Title:
Information and Entertainment System in an Aircraft
Kind Code:
A1


Abstract:
An information system in an aircraft, whereby information system data relating to informing, instructing and entertaining passengers can be visually presented. The information system includes an aircraft window with at least one pane and a control unit. The at least one pane, is coated with a translucent display that is coupled to the control unit, which, for the purpose of presenting information, is equipped to supply electrical current in a targeted manner to the display.



Inventors:
Stavaeus, Mikael (Johanneshov, SE)
Von Wieding, Olaf (Neuenkirchen, DE)
Süss, Wolfgang (Hamburg, DE)
Rowold, Lars (Varel, DE)
Application Number:
12/223728
Publication Date:
01/07/2010
Filing Date:
02/09/2007
Assignee:
Airbus Deutschland GmbH (Hamburg, DE)
Primary Class:
Other Classes:
345/76
International Classes:
H04N7/18; G09G3/30
View Patent Images:



Primary Examiner:
SAID, MANSOUR M
Attorney, Agent or Firm:
LERNER, DAVID, LITTENBERG, (KRUMHOLZ & MENTLIK 600 SOUTH AVENUE WEST, WESTFIELD, NJ, 07090, US)
Claims:
1. An information system in an aircraft, comprising: an aircraft window with at least one pane; and a control unit; wherein the at least one pane is coated with a translucent display that is coupled to the control unit which, for the purpose of presenting information, supplies electrical current in a targeted manner to the display.

2. The information system of claim 1, wherein the translucent display comprises a plurality of light emitting diodes.

3. The information system of claim 2, wherein the translucent display comprises a plurality of organic light emitting diodes.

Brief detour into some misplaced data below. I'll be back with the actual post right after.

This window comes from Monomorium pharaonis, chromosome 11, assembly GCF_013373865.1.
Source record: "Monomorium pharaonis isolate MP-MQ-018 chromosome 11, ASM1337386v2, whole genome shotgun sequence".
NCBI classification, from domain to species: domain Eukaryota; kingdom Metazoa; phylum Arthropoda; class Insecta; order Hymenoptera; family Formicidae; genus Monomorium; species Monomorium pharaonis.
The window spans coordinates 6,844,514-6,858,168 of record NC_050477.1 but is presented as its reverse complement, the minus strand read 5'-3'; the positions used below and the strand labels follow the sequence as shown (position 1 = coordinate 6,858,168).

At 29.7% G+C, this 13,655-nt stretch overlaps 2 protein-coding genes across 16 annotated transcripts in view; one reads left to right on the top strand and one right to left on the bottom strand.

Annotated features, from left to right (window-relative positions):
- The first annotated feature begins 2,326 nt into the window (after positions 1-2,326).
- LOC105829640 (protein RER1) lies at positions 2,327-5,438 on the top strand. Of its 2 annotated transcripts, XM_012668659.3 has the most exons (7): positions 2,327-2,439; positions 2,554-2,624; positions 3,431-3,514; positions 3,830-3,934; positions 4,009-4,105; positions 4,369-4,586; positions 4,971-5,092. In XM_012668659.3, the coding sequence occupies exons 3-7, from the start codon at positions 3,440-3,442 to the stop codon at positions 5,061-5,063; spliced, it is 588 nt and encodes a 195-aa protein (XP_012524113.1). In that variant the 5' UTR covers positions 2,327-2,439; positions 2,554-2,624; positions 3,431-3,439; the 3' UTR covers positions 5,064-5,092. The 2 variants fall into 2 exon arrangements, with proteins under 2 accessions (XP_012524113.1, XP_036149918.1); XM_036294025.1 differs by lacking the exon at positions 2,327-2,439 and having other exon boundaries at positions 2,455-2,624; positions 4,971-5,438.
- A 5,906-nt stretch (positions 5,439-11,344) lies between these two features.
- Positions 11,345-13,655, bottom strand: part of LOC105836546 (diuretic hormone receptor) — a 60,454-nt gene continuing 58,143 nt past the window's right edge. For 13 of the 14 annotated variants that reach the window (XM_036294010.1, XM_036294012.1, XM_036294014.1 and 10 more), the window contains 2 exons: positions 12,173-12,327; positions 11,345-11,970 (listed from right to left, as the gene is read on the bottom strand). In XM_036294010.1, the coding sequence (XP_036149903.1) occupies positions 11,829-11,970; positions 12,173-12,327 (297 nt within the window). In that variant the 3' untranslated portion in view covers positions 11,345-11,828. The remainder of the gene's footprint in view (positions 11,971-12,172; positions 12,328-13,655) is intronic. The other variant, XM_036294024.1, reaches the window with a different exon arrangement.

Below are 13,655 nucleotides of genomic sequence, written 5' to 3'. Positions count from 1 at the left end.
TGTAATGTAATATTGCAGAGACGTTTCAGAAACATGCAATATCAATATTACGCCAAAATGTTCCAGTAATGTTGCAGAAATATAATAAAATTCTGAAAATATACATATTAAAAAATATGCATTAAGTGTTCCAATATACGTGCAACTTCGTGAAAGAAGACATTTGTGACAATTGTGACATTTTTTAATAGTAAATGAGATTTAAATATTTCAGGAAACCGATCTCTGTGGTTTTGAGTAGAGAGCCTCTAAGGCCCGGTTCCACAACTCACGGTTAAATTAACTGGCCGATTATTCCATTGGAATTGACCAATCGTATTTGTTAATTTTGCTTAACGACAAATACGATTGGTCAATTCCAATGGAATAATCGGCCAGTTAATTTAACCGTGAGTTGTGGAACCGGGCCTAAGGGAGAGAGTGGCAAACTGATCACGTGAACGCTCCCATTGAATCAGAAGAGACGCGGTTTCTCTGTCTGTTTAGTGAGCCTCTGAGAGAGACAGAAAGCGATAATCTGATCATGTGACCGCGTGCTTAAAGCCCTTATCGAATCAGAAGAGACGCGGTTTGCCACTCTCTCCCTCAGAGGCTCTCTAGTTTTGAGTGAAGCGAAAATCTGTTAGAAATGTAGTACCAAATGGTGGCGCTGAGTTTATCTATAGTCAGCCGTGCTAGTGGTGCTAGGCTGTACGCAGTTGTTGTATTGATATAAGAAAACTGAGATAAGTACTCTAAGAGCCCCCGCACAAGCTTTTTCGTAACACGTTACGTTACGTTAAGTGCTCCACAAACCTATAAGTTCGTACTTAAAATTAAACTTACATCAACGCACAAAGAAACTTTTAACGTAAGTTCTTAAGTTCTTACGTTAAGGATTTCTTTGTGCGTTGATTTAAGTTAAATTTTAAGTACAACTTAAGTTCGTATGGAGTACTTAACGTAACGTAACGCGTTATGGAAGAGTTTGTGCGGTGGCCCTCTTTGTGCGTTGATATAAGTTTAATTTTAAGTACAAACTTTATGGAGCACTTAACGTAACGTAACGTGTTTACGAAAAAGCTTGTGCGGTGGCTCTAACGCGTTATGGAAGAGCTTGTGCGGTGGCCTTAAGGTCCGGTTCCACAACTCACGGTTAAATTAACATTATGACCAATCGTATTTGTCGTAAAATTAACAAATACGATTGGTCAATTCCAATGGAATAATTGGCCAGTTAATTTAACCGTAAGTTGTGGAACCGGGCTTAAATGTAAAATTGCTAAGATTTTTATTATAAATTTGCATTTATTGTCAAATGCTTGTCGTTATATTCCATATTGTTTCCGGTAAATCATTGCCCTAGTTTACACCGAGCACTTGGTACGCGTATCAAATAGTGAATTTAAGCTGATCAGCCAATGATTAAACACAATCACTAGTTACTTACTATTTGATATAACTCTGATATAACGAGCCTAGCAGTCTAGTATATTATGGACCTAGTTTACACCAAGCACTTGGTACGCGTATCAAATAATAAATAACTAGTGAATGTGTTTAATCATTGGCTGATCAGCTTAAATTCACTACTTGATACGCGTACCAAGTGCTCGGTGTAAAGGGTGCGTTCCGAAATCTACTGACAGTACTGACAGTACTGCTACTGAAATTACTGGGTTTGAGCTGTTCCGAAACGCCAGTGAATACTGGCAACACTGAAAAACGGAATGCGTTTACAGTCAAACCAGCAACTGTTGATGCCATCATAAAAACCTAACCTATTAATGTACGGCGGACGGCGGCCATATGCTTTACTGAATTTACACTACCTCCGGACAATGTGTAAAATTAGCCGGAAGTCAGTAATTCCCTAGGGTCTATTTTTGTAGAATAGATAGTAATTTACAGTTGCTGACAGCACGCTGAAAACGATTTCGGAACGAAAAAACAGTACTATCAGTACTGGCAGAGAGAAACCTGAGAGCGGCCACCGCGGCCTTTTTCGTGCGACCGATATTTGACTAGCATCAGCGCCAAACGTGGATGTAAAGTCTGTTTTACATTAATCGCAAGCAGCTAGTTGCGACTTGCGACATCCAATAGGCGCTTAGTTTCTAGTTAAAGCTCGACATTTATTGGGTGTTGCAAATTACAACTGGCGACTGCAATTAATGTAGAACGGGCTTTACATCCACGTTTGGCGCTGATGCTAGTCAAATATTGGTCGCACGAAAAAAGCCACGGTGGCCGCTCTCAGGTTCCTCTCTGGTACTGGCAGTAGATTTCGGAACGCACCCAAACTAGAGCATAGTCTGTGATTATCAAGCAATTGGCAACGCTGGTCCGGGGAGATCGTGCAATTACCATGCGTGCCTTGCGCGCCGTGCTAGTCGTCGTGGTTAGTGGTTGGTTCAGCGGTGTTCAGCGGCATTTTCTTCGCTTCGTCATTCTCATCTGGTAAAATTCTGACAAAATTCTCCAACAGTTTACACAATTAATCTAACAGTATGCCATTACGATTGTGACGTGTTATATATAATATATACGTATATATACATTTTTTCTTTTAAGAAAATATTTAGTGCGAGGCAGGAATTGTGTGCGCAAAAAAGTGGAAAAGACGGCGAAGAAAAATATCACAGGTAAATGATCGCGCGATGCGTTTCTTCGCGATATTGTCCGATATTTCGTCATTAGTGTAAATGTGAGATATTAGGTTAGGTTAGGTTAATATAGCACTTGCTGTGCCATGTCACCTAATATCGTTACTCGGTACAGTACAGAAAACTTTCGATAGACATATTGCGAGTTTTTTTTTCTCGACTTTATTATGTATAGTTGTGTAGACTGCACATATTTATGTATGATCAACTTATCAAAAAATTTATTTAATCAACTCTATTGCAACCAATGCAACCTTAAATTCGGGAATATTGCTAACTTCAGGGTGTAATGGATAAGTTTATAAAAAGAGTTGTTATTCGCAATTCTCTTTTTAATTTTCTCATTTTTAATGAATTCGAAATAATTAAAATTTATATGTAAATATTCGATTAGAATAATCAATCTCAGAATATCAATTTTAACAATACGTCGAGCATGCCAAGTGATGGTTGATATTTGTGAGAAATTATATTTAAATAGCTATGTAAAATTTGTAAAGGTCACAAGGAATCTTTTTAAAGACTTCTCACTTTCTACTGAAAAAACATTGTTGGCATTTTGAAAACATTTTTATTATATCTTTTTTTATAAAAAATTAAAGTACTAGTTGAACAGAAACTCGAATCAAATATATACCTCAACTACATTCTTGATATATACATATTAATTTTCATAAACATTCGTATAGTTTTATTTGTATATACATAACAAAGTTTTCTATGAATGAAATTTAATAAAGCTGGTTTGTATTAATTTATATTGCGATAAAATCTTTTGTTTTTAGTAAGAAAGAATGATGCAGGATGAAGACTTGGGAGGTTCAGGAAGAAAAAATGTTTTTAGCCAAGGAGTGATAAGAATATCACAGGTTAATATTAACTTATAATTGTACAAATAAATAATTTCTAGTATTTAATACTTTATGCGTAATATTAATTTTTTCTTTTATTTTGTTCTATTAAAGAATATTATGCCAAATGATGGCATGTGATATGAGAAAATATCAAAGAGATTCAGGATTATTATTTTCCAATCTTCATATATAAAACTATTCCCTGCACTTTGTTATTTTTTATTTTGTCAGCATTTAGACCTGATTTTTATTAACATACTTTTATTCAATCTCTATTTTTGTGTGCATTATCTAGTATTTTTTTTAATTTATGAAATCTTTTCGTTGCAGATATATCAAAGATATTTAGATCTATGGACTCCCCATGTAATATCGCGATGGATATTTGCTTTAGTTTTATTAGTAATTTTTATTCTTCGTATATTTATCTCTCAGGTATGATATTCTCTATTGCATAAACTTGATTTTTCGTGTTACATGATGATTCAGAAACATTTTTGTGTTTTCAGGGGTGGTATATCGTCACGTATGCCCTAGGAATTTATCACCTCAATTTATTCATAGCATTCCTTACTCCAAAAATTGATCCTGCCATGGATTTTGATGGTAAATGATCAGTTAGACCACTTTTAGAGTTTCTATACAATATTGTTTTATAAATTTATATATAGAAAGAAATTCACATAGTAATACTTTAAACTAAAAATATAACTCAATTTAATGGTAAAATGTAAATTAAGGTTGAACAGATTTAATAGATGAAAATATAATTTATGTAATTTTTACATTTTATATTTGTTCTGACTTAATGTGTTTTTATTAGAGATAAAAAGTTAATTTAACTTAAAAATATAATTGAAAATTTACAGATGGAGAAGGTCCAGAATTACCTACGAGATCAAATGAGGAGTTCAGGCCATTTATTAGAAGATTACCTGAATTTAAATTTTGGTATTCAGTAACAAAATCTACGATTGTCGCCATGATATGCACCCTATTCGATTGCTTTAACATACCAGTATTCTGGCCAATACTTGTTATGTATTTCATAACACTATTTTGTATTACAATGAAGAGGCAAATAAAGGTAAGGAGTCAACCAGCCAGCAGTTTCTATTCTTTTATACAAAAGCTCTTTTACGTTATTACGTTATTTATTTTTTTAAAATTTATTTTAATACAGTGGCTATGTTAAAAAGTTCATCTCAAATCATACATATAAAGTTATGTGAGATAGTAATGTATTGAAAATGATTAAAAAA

4. The information system of claim 3, wherein the at least one pane is directly coated with the organic light emitting diodes.

5. The information system of claim 3, wherein a film is glued onto the at least one pane, which film in turn is coated with the organic light emitting diodes.

6. The information system of claim 1, further comprising: a server computer with a storage unit, wherein the server computer, by accessing applications stored in the storage unit, provides image data to the control unit.

7. The information system of claim 1, wherein the control unit comprises at least one display controller with a microprocessor, which recalculates the image data that has been provided by the server computer to form a matrix model that is used as a basis for supplying electrical current to the display.

8. The information system of claim 1, wherein a group of aircraft windows is allocated a display controller of its own.

9. The information system of claim 7, wherein each one of the display controllers is coupled to the server computer by way of a data bus that is adapted to implement real-time data transmission.